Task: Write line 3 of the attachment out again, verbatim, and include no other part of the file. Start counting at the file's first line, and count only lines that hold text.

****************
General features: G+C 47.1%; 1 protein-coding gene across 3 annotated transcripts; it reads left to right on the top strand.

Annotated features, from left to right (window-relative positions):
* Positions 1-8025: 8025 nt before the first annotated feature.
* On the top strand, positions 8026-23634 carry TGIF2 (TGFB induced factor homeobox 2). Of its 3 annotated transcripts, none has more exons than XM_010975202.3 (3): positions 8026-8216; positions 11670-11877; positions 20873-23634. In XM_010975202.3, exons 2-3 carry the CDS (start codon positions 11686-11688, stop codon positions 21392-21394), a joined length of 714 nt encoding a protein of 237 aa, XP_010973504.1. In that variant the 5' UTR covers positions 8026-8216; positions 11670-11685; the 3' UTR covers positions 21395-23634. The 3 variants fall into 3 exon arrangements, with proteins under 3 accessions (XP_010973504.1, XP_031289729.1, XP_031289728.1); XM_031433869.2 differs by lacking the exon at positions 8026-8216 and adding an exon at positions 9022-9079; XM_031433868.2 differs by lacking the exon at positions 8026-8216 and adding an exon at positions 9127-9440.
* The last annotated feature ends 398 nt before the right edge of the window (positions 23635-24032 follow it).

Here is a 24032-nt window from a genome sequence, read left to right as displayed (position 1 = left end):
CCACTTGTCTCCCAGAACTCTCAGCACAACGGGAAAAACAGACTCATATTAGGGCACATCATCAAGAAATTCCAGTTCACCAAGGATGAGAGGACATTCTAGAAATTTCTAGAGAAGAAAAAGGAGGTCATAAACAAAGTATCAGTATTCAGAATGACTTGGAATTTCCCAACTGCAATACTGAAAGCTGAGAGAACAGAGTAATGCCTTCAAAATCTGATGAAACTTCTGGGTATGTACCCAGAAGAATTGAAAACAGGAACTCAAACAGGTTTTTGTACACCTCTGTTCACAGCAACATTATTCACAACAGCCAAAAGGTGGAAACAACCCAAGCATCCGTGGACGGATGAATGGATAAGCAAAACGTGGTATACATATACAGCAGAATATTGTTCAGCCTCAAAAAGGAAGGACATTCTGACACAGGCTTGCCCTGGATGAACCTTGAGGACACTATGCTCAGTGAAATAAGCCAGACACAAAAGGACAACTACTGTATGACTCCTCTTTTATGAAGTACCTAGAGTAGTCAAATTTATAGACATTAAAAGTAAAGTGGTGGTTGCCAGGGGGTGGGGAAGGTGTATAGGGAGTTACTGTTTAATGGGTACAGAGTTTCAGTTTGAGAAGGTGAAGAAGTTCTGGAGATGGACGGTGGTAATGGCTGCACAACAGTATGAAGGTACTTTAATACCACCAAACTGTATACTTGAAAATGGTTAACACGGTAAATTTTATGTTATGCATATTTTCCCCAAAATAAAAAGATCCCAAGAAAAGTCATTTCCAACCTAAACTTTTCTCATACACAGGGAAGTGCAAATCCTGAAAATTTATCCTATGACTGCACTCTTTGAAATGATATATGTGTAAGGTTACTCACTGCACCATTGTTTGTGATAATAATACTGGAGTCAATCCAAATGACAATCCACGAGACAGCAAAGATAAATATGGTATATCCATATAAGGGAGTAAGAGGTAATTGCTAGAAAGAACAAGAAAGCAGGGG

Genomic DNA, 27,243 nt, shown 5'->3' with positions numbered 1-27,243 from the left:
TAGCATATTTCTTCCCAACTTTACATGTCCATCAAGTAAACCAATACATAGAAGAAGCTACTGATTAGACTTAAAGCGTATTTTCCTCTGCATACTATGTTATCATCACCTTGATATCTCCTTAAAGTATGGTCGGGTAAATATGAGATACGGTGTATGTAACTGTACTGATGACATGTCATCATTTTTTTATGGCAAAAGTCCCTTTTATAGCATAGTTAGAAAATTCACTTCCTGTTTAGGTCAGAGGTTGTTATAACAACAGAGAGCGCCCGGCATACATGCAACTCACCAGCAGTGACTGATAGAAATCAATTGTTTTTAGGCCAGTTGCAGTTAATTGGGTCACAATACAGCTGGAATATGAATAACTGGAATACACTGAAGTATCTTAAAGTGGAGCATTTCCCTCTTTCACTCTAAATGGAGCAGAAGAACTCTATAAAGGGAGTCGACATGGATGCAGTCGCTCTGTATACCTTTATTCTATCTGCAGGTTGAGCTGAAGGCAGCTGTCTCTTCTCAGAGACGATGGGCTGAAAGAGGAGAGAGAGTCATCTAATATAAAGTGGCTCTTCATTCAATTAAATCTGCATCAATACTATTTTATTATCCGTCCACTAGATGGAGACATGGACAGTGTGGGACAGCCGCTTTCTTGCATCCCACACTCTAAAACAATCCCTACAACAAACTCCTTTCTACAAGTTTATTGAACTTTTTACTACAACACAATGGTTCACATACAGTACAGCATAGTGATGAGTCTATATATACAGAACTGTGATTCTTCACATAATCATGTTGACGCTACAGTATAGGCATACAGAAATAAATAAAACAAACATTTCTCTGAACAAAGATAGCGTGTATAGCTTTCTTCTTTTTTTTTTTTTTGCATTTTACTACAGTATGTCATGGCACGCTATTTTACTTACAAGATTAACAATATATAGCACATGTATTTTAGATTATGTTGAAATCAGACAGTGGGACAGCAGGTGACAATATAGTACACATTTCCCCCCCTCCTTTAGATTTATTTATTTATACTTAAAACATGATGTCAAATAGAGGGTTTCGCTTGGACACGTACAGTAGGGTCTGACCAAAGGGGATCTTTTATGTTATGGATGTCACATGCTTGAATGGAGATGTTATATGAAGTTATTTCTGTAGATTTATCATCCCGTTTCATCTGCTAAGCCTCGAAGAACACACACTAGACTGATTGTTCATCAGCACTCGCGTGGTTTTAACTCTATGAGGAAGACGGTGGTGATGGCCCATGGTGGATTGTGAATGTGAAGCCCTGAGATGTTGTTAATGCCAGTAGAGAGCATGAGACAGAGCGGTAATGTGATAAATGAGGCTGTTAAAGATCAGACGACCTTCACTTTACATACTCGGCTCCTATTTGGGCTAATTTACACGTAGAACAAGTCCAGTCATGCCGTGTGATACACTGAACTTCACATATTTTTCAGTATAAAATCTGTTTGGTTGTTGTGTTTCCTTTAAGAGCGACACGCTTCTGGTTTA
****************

* Positions 1-8025: 8025 nt before the first annotated feature.